Senior Member RoySwkr's Avatar
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    Quote Originally Posted by Oldmanwinter View Post
    There was three of us in the party ascending a trail, two were wearing crampons and one was wearing snowshoes when we met a VFTT user and longtime hiker descending. We were leaving footprints (not postholes) about 1 inch deep.
    I take it that Cinder was one of those wearing crampons not snowshoes? Which could lead to a whole new flame war - postholing by dogs - WMNF bans them on some XC trails :-)

    If you want to eliminate 1" holes in snow, now you're talking about banning certain brands of snowshoe crampons particularly when snow is balling up on them

    Quote Originally Posted by andrewb View Post
    I wish for days after a big storm, when we can break trail all day and have a blast --- and our own trail!
    Go bushwhacking, you can break trail anytime :-)

  13. #43
    Senior Member Mike P.'s Avatar
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    I will have to respectfully disagee. I know that on my last trip up Pierce (it used to be a bridal path so grades are pretty easy) I never slipped, not once. Adding more weight to my foot for some cleats & floatation I did not need would have been pointless.

    Slipping would have to occur many times before snowshoes would be preferrable, IMO. (the grades on Fishin Jimmy above after the first 1/2 mile or so come to mind - I seem to recall, putting the shoes on for that reason but it was every 20-40 feet that one foot would slip)

    My stride with snowshoes changes slightly, my feet are a bit wider apart (because one shoe can't overlap the other without falling) but I don't shorten my stride without them or take longer strides with them.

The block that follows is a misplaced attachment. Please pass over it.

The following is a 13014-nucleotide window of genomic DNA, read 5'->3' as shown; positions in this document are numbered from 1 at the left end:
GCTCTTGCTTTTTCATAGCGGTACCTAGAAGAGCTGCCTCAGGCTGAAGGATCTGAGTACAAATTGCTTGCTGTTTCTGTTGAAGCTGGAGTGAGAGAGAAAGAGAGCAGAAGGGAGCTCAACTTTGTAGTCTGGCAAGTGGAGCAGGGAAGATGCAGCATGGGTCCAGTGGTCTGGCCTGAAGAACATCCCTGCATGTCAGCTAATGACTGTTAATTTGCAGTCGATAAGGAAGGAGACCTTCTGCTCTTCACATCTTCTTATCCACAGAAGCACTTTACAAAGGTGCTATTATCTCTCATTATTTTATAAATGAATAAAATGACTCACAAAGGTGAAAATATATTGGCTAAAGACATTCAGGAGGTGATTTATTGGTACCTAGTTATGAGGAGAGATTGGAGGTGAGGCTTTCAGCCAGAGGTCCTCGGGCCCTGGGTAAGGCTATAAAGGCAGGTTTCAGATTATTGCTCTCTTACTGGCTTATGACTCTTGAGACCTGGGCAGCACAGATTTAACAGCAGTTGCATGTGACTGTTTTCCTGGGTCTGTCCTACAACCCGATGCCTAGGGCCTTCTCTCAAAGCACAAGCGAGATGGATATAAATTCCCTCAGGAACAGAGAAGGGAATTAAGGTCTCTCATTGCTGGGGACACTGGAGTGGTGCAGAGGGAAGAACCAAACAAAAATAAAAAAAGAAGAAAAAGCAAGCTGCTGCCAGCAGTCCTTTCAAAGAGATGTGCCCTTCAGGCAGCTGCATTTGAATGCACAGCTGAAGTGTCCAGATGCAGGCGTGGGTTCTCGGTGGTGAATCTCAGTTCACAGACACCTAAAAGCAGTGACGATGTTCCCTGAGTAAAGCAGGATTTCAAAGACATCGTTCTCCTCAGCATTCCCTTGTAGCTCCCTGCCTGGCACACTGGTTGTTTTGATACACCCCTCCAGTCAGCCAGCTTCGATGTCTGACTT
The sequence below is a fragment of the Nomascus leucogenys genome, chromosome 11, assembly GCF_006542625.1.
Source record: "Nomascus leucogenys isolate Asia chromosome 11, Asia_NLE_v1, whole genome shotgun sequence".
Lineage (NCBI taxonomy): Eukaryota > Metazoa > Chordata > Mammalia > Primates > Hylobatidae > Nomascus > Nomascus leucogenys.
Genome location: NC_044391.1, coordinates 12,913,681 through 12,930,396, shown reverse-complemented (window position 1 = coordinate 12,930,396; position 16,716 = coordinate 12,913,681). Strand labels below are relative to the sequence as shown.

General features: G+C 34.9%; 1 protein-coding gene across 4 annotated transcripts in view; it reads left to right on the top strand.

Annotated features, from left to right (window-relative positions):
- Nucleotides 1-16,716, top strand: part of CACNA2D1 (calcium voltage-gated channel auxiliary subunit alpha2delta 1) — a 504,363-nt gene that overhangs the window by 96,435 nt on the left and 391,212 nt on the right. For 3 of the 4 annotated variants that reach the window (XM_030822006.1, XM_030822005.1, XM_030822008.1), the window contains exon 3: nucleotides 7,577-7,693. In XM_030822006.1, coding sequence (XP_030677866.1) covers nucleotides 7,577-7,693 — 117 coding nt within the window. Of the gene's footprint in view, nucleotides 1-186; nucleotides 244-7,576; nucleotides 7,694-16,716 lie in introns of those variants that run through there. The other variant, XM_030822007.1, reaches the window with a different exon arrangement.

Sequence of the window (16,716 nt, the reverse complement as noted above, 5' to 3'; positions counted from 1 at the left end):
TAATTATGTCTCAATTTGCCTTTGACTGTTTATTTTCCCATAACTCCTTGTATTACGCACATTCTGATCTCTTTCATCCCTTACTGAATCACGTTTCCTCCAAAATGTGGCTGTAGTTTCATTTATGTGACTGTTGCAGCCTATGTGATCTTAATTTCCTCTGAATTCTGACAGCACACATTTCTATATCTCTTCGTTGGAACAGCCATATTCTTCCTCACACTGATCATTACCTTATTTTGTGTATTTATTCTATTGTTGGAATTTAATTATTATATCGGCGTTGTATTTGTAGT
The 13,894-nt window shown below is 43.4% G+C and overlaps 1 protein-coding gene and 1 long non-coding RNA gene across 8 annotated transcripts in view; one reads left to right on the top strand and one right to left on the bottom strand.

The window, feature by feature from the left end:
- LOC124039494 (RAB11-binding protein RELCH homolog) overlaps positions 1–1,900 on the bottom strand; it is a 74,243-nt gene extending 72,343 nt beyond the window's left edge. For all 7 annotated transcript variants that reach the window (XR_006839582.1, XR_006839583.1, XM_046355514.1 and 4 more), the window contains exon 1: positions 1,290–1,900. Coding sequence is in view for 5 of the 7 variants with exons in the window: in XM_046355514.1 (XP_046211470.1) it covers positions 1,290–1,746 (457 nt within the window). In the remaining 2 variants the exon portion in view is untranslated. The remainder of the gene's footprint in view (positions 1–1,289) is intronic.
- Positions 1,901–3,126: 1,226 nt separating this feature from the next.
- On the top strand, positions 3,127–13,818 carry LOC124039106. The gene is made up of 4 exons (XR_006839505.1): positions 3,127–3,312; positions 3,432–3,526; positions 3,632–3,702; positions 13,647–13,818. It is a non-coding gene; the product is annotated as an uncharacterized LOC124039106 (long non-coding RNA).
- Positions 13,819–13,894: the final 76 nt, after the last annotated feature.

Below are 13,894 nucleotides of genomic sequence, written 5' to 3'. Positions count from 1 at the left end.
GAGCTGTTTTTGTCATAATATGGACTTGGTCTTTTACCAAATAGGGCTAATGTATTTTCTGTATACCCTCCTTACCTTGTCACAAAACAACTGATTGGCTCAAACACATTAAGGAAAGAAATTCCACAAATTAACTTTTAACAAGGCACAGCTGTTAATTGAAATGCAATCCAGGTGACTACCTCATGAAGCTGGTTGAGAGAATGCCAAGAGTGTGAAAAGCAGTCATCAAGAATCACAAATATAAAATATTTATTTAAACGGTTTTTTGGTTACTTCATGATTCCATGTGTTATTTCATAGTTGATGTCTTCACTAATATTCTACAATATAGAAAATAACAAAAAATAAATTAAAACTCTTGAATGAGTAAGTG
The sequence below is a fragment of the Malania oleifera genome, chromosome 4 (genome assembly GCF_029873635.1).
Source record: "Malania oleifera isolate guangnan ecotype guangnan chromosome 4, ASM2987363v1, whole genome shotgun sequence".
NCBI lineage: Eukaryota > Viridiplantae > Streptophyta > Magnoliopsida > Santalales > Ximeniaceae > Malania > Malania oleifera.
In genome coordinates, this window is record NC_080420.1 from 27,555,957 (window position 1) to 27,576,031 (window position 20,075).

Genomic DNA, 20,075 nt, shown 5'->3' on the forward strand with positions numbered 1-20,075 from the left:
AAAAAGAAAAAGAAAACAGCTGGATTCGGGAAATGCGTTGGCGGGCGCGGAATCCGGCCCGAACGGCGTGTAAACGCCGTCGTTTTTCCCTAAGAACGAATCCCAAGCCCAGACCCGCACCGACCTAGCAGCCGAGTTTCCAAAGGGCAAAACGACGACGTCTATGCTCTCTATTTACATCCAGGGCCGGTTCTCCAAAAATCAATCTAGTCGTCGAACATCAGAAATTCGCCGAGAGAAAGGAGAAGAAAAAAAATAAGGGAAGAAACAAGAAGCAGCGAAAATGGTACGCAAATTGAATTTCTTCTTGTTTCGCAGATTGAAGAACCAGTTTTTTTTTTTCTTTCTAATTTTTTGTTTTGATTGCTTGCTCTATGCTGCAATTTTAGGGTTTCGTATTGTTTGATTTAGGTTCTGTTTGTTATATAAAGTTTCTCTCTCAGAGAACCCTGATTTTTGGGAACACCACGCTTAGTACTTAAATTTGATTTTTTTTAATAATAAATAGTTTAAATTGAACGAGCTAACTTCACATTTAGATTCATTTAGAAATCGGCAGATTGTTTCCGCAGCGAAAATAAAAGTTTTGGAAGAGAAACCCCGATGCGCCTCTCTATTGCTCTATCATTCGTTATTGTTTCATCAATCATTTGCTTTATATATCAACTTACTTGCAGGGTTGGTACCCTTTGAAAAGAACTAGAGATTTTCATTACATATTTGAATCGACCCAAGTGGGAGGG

When throwing snowshoes at me, please throw both, that way I'll have a spare pair, one extra doesn't do me much good, of course you'll be barebooting it back to your car. (Or if that sarcasm sound too inflammatory - do I need to weight for you to sit down, take off your snowshoes before you throw them???)
    Have fun & be safe
    Mike P.

  14. #44
    Senior Member BobC's Avatar
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    Ha ha! If you'd be so kind to wait for me to take them off, I'd appreciate it!

    In all seriousness, I seem to be one of the few people that actually prefers to use snowshoes, even when they're not absolutely necessary. I do find it to be a mild annoyance to hike on a postholed trail, but I don't care about it enough to get into flame wars online about it. It's just not worth it. My feeling is that if you want things to be easy, you can stay home and sit on the couch and you'll never have to worry about trail conditions. Hiking is all about overcoming challenges, and if I end up on a postholed trail, well, then that's just another challenge to face that day.

    Peace.

  15. #45
    Senior Member pks4000's Avatar
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    Barebooting either impoverished,stupid or selfish

    It's been my experience that barebooters care not about the knees and orthopedic safety of other climbers.

    So unless your poor if I run into you screwing up a trail you better be faster.
    CLimbing Stallion/BMT
    Climbing Stallion/BMT

    Whose woods these are, I think I know. His house is in the village tho. Would He not mind If I climb on, to watch His woods fill up with snow? R. Frost (paraphrased)undefined